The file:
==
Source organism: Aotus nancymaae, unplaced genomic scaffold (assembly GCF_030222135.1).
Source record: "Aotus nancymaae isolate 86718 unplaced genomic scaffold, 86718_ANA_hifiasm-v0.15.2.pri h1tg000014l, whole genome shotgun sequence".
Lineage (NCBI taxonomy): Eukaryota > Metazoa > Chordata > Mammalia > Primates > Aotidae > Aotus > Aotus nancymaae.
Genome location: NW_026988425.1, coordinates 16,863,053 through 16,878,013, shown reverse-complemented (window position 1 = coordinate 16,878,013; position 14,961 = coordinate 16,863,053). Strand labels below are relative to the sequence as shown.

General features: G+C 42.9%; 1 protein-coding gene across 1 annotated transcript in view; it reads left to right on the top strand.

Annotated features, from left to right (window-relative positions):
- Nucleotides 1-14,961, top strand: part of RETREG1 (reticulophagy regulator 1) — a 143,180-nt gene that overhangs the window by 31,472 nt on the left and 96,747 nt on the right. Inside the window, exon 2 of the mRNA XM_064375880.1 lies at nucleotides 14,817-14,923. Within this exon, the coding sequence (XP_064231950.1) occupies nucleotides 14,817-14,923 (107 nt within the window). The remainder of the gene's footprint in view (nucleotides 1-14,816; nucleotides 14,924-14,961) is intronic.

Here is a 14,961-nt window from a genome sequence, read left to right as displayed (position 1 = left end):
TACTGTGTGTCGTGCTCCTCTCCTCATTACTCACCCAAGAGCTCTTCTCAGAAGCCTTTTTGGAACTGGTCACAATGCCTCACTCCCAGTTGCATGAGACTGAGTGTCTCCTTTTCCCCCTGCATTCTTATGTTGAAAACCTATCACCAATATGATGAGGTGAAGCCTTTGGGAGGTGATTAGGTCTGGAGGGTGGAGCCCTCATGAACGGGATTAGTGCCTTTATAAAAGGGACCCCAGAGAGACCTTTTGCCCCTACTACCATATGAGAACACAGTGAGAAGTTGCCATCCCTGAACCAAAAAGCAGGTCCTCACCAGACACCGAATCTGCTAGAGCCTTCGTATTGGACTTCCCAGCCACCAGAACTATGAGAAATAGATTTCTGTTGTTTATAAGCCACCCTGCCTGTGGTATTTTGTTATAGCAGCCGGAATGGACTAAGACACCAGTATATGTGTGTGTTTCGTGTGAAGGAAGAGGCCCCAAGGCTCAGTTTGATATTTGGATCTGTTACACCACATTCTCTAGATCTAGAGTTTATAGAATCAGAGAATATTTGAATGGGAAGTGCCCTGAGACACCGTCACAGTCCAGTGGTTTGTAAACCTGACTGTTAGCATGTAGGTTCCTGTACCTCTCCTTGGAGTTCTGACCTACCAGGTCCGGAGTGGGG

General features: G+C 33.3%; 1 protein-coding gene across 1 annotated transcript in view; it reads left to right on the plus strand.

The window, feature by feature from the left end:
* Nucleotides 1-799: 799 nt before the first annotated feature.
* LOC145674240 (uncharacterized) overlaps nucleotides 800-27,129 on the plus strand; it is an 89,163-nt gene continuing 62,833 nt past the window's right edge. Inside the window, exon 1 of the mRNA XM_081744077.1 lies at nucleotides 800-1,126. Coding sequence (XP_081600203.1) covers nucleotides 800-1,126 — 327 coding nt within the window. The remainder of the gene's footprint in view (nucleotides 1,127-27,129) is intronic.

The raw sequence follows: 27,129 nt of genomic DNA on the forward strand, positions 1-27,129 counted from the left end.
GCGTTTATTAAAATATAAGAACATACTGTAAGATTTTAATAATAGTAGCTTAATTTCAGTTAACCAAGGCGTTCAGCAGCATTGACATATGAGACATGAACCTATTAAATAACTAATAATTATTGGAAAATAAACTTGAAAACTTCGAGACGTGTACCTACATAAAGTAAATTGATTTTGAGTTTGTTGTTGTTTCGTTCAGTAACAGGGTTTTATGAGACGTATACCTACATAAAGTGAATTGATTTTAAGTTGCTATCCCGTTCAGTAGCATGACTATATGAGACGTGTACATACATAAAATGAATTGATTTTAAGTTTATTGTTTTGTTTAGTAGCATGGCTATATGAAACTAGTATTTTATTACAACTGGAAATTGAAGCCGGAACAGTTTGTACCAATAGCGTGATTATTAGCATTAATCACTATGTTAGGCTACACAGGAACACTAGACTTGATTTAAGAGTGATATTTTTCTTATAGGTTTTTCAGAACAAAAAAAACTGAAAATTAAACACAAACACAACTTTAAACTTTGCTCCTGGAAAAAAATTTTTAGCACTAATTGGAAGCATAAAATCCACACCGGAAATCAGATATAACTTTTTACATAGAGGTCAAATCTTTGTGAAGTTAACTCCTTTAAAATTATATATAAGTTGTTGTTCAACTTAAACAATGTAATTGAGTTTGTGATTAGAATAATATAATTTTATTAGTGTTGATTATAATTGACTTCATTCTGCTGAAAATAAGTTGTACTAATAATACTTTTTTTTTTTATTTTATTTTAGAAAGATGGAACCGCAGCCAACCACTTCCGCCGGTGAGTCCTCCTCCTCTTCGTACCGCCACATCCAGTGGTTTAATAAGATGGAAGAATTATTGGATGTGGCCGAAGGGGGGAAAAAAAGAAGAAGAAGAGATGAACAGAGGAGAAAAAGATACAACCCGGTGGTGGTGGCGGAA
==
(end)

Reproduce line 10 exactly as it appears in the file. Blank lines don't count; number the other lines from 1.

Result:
General features: G+C 33.3%; 1 protein-coding gene across 1 annotated transcript in view; it reads left to right on the plus strand.